I recently worked with a highly skilled candidate with a resume that read like a dream for any potential employer. For the sake of this post, let’s call this candidate Tom.

Tom had worked for his previous employer – Company A – for five years. On departure, he decided to tell Company A’s management exactly how he felt about working conditions there. Let’s just say, in Tom’s fairly strong opinion, “his employer had it coming”.

In 2017, this would come back to seriously backfire on Tom.

Having moved on from his less than happy work within Company A, Tom had been working in another company, Company B, for four years – but now he was looking for further career advancement outside this business. He came to us, looking for a position with Company C.

At interview, Tom was well spoken and well presented, and he had the exact experience we needed to fit Company C’s requirements. Tom left the last interview with the client excited to know he was the preferred candidate and that his dream job and a pay rise was potentially right around the corner.

Until…

We asked for a reference!

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Tom couldn’t give his current employer as they weren’t aware he was looking. This wasn’t a problem; the issue for Tom was that the only reference he could provide was his manager at Company A, whom he had given a fairly hefty swipe to on departure. He reluctantly passed on the contact details – and at this stage, Tom’s application came to a grinding stop.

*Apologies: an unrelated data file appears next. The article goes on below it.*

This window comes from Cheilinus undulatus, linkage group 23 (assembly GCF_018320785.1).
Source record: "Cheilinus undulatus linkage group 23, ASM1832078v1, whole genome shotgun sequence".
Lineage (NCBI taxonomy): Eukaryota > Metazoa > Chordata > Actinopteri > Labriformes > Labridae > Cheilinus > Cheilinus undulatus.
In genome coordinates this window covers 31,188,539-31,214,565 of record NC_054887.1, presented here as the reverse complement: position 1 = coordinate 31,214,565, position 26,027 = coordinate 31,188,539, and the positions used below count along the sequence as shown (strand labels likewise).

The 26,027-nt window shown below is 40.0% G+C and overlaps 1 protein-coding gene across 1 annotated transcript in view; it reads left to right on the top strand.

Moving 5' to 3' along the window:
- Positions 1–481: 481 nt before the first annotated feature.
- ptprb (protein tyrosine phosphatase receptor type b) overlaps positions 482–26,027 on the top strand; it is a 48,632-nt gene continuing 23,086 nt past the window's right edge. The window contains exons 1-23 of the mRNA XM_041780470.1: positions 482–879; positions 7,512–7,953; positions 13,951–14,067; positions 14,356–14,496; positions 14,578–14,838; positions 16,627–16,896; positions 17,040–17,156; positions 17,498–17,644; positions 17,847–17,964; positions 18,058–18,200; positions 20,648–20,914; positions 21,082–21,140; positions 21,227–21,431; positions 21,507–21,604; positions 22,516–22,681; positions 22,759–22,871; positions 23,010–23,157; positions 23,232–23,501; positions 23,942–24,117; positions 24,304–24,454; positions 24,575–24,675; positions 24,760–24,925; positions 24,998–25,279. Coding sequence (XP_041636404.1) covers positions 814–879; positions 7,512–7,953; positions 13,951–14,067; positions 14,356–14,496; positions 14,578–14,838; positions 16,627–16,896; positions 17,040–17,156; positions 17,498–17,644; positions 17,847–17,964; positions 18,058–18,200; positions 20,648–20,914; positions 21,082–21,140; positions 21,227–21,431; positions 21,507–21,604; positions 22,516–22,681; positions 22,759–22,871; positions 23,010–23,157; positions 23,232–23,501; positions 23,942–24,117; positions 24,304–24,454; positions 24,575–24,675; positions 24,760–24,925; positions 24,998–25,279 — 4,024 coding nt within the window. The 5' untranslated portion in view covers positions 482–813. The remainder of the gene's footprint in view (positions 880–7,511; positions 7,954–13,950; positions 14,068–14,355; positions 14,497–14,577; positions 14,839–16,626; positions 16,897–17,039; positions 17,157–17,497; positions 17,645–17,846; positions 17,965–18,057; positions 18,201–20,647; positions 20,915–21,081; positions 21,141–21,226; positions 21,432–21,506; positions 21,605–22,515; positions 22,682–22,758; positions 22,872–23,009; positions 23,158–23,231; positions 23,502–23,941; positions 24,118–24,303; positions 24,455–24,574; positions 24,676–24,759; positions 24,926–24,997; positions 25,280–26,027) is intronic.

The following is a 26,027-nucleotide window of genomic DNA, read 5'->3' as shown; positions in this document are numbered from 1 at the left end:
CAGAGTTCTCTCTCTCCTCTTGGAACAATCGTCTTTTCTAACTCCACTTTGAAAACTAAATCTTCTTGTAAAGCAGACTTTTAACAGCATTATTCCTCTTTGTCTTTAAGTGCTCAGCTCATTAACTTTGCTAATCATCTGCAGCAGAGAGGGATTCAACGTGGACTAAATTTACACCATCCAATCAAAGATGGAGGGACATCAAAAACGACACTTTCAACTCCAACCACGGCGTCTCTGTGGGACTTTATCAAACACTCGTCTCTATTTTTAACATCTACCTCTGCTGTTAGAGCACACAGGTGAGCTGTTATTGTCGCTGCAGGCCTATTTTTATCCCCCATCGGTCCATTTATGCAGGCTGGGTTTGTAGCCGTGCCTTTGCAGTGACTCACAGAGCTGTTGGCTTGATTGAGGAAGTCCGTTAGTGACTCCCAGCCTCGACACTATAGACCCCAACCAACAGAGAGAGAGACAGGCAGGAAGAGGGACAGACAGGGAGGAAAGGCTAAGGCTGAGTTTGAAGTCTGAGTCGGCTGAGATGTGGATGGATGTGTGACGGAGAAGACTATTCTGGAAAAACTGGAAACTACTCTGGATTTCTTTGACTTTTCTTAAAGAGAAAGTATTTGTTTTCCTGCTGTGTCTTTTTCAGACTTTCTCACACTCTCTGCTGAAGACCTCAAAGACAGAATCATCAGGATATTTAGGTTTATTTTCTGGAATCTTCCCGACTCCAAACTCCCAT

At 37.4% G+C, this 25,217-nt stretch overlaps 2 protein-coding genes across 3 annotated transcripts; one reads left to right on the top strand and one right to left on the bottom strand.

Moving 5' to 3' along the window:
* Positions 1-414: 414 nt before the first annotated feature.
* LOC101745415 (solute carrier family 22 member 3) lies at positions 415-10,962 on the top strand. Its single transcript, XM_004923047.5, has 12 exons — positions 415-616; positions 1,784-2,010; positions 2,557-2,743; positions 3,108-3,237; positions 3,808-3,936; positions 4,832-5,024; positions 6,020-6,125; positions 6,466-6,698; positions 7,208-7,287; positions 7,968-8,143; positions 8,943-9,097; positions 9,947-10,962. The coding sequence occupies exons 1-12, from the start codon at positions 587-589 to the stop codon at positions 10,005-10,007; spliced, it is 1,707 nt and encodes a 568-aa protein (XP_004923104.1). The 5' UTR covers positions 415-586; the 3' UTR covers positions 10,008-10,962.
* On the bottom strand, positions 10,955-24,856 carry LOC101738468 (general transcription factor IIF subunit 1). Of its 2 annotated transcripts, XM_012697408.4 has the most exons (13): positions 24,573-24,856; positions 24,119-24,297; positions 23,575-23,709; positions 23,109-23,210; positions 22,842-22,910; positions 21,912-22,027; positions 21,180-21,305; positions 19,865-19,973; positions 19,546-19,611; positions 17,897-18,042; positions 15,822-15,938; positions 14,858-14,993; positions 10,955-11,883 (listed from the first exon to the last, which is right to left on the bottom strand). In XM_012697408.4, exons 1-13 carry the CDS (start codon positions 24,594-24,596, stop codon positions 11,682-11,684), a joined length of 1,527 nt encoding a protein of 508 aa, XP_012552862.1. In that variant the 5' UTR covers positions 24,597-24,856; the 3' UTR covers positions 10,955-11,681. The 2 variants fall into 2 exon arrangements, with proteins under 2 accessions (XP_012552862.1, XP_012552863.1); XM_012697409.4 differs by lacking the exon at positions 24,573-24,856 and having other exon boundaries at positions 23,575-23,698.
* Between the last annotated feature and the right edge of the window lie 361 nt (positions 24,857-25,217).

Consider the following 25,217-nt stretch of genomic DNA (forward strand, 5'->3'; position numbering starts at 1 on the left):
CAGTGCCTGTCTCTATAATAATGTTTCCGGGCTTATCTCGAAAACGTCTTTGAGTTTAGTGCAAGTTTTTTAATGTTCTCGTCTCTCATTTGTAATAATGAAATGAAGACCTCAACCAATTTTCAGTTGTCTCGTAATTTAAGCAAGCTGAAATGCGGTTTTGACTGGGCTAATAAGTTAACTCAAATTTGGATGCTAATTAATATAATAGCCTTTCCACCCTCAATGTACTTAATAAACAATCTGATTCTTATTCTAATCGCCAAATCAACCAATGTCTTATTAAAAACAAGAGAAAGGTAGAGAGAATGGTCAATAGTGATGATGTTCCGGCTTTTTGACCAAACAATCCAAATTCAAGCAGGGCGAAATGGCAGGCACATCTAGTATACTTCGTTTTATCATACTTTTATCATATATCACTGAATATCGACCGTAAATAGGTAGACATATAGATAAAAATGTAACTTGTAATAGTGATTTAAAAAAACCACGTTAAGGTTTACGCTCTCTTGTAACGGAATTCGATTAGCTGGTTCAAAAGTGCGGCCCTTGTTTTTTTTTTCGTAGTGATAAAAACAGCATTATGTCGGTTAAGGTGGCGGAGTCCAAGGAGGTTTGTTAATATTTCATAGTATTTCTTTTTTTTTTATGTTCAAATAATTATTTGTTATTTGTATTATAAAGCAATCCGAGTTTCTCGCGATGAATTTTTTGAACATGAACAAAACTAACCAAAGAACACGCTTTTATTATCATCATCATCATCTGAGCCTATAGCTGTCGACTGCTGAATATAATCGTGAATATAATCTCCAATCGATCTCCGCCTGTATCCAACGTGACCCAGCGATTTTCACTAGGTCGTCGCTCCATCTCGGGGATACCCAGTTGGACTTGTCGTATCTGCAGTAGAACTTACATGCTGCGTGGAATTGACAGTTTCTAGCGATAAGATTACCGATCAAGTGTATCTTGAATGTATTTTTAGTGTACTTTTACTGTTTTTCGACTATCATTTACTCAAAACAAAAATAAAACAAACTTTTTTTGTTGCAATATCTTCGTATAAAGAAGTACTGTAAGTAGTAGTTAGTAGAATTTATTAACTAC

His previous manager at Company A refused to provide a reference.

Tom had worked for nine years and yet no manager could, or would, recommend his work. Furthermore, due to the manager at Company A refusing to provide a reference, a level of concern was raised for Company C that resulted in Tom not getting the job.

Tom was understandably upset about the outcome but took away many lessons from the process:

Takeaways:

  1. Exit a business with your long-term goals in mind. Be pleasant and respectful. If you are asked for feedback at an exit interview, ensure you stay professional and focused. If there were issues, don’t communicate on a personal “he said/she said” level about them.
  2. Stay in contact with your previous managers or supervisors. Your manager may leave the business and it is important that you know where they are. LinkedIn is a good professional network for this.
  3. Ensure your previous manager is aware you have given their details for a reference, and brief them on the position you are being considered for before the recruiter makes contact.
  4. Most Recruiters will ask for a reference from your manager or direct supervisor, not a peer. It is a potential red flag if your reference isn’t someone who directly managed you.
  5. If you suspect you may receive a negative reference, be honest at interview. It is better to let a potential employer know there was conflict then have the surprise at the final stages.
  6. Ask an industry specific recruiter for advice. That is what they are there for.

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